The equitable counterbalance includes the possibility that the Puerto Rican Supreme Court will, in following the Commonwealth case to conclusion, find the local statute inapplicable to PRINAIR or itself resolve the federal law dispute in PRINAIR's favor. And against any claim PRINAIR has to immediate federal court resolution must be weighed the unseemliness of duplicative court proceedings and the unnecessary federalstate friction that will be generated. In other words, in weighing the public interest, comity must be considered as well as plaintiff's potential harm. The fact of a previously filed and still pending proceeding in another court ought to be weighty in the balance of equities. PPG Industries, Inc. v. Continental Oil Co., 478 F.2d 674 (5th Cir. 1973); Duggins v. Hunt, 323 F.2d 746 (10th Cir. 1963). "The fact that another action, involving substantially the same issues, is pending in a state or federal court is a potent factor in discretionary refusal to assume jurisdiction." 6A Moore's Federal Practice ¶ 57.08[3] at 57-43 (3d ed. 1974). See also Note, Availability of Declaratory Judgment When Another Suit is Pending, 51 Yale L.J. 511 (1942). This court has had occasion to apply this doctrine in the past. Western Electric Co., Inc. v. Hammond, 135 F.2d 283, 287 (1st Cir. 1944).

Finally, if PRINAIR has in fact properly preserved the federal issue under England, at 422 n. 13, 84 S.Ct. 461, see also H. M. Hart & H. Wechsler, at 1009, or if an appeal is taken and fully reviewed by the United States Supreme Court, PRINAIR will have, at a later juncture, a federal court ruling on its claim:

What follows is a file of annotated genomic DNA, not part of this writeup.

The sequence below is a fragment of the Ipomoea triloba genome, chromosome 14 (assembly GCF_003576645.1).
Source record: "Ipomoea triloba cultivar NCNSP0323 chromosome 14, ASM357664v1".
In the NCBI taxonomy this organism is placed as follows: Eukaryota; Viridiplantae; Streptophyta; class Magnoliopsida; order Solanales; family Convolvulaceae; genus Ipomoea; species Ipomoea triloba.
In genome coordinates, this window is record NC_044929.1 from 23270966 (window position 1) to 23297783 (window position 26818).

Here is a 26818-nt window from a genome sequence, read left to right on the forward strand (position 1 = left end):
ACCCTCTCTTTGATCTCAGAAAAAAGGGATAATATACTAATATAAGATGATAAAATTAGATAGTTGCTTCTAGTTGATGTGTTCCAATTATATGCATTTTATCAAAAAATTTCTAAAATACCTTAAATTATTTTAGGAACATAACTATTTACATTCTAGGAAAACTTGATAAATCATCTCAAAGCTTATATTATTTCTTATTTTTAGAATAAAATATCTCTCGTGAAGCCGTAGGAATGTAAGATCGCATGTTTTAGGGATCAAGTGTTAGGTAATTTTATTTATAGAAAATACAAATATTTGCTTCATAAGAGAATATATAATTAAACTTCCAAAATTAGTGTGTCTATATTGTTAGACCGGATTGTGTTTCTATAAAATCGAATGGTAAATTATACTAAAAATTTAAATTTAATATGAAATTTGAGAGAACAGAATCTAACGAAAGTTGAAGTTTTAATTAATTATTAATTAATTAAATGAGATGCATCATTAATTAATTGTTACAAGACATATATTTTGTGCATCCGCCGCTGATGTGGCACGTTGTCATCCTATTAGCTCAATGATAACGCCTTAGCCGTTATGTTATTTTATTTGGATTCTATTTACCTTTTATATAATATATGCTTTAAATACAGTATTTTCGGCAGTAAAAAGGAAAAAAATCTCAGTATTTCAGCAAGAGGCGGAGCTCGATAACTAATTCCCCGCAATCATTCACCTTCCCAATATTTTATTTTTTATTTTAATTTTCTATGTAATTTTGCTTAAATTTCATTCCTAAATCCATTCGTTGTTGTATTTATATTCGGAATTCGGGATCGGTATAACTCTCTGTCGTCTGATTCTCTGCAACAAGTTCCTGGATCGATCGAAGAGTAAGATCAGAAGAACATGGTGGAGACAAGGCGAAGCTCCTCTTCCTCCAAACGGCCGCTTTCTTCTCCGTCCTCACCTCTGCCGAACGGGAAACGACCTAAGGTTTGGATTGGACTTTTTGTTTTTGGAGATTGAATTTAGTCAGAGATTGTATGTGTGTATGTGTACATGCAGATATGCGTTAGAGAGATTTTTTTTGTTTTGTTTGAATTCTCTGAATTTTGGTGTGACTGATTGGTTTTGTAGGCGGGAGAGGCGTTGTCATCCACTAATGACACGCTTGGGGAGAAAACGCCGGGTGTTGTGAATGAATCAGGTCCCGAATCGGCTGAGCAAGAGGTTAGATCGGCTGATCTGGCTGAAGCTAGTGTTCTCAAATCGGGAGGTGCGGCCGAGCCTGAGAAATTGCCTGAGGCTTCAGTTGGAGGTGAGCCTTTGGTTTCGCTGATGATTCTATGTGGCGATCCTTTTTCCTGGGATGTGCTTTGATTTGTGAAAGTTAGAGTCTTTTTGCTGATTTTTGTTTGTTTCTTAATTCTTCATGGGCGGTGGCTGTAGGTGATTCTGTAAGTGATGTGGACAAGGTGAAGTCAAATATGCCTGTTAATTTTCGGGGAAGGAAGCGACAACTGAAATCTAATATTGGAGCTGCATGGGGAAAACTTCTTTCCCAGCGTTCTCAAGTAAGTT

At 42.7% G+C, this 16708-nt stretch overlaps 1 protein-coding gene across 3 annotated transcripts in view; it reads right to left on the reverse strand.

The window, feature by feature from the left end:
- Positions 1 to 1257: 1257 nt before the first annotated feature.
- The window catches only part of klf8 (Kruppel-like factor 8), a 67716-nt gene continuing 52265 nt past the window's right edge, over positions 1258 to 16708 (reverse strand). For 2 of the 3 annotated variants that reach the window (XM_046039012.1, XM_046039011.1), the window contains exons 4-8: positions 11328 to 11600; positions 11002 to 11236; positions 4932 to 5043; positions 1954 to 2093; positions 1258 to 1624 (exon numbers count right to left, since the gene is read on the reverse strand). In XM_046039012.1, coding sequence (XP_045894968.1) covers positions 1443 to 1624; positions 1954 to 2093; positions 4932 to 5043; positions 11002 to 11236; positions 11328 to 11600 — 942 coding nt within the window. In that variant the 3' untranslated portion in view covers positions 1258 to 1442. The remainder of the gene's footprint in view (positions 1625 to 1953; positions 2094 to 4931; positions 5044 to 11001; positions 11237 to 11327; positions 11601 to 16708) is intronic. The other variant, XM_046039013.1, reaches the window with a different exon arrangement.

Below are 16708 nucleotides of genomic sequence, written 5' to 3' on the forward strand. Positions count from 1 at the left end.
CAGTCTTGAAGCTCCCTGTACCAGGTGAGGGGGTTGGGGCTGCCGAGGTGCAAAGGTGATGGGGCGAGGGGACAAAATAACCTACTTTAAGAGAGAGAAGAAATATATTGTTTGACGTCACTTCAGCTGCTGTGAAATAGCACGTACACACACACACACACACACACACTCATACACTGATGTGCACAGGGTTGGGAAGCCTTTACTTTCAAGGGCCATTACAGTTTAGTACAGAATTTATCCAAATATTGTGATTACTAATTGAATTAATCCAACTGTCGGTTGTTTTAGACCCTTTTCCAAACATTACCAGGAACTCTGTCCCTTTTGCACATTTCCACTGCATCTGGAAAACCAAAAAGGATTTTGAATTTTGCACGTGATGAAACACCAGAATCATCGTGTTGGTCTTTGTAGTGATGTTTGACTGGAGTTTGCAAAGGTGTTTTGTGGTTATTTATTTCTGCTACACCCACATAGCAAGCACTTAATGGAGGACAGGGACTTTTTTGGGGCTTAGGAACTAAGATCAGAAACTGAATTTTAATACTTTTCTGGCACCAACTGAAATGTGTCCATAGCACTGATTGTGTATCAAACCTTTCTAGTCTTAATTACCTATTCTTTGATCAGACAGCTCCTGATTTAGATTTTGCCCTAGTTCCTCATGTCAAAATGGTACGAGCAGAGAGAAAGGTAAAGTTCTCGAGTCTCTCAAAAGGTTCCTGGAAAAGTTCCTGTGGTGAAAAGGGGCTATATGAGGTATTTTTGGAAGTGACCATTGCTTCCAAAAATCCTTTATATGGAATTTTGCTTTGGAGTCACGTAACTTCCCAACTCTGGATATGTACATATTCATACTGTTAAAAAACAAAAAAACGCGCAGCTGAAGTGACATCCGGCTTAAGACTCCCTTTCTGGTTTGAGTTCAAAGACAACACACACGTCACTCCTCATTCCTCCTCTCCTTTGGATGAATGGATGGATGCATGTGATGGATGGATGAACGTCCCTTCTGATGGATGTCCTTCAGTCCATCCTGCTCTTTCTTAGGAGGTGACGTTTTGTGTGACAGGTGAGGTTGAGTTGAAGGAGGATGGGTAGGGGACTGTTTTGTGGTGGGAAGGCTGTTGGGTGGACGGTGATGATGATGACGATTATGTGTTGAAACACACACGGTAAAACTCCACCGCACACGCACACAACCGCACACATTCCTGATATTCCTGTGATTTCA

"Even assuming, arguendo, that litigants are entitled to a federal forum for the resolution of all federal issues, that entitlement is most appropriately asserted by a state litigant when he seeks to relitigate a federal issue adversely determined in completed state court proceedings." Huffman v. Pursue, 420 U.S. 592, 95 S.Ct. 1200, 43 L.Ed.2d 482.

While what we have said would support the result reached below as an exercise of discretion, we cannot shortcut the process. It seems impossible for us to read the district court's opinion as anything other than a response to what it thought was the overpowering mandate of Younger, which left, in such a case as this, no room for discretion. We therefore see no alternative to a remand for the weighing of the various factors which should determine the exercise of discretion. Since the district court is fully aware of all such factors, we would not foresee that its decision would unduly extend this phase of the proceedings.

Vacated and remanded.


1. The complaint challenged Laws of the Commonwealth of Puerto Rico No. 96 of 1956, as amended, 29 L.P.R.A. 245 et seq.; No. 289 of 1946, as amended, 29 L.P.R.A. 295 et seq.; and No. 379 of 1948, as amended, 29 L.P.R.A. 271 et seq. Since that time airlines have been exempted from the requirements of Law 96 so that the denial of relief concerning Law 96 is not contested on appeal.
2. In light of our disposition of this appeal we need not pass on the district court ruling refusing intervention.
3. 28 U.S.C. § 2283 prohibits a federal injunction or stay of state court proceedings but as a technical matter does not apply to declaratory relief. 6A Moore's Federal Practice ¶ 57.06 (3d ed. 1974).
4. The doctrine of equitable restraint derives from an accommodation of the principle of comity and the equity principle that relief will not be granted if there is an adequate remedy at law. H. M. Hart & H. Wechsler, The Federal Courts and the Federal System, 1009-1013 (2d ed. 1973). It is distinct from the doctrine of abstention which, under certain circumstances, counsels federal deference to state courts on state issues. Id. at 985. The appellant argues that abstention, an alternate basis for the district court order, is inappropriate in this case because the statutes are not ambiguous. There remains, of course, the possibility that they might be construed as not being applicable. See, e. g., England, supra. But since the district court did not pass on the issue, we do not deal with it.
5. Rule 57 Fed.R.Civ.Proc. also states that "the existence of another adequate remedy does not preclude a judgment for declaratory relief in cases where it is appropriate."
6. PRINAIR's claim of right to federal discovery is not imposing in this basically nonfactual dispute. Cf. England, supra at 416.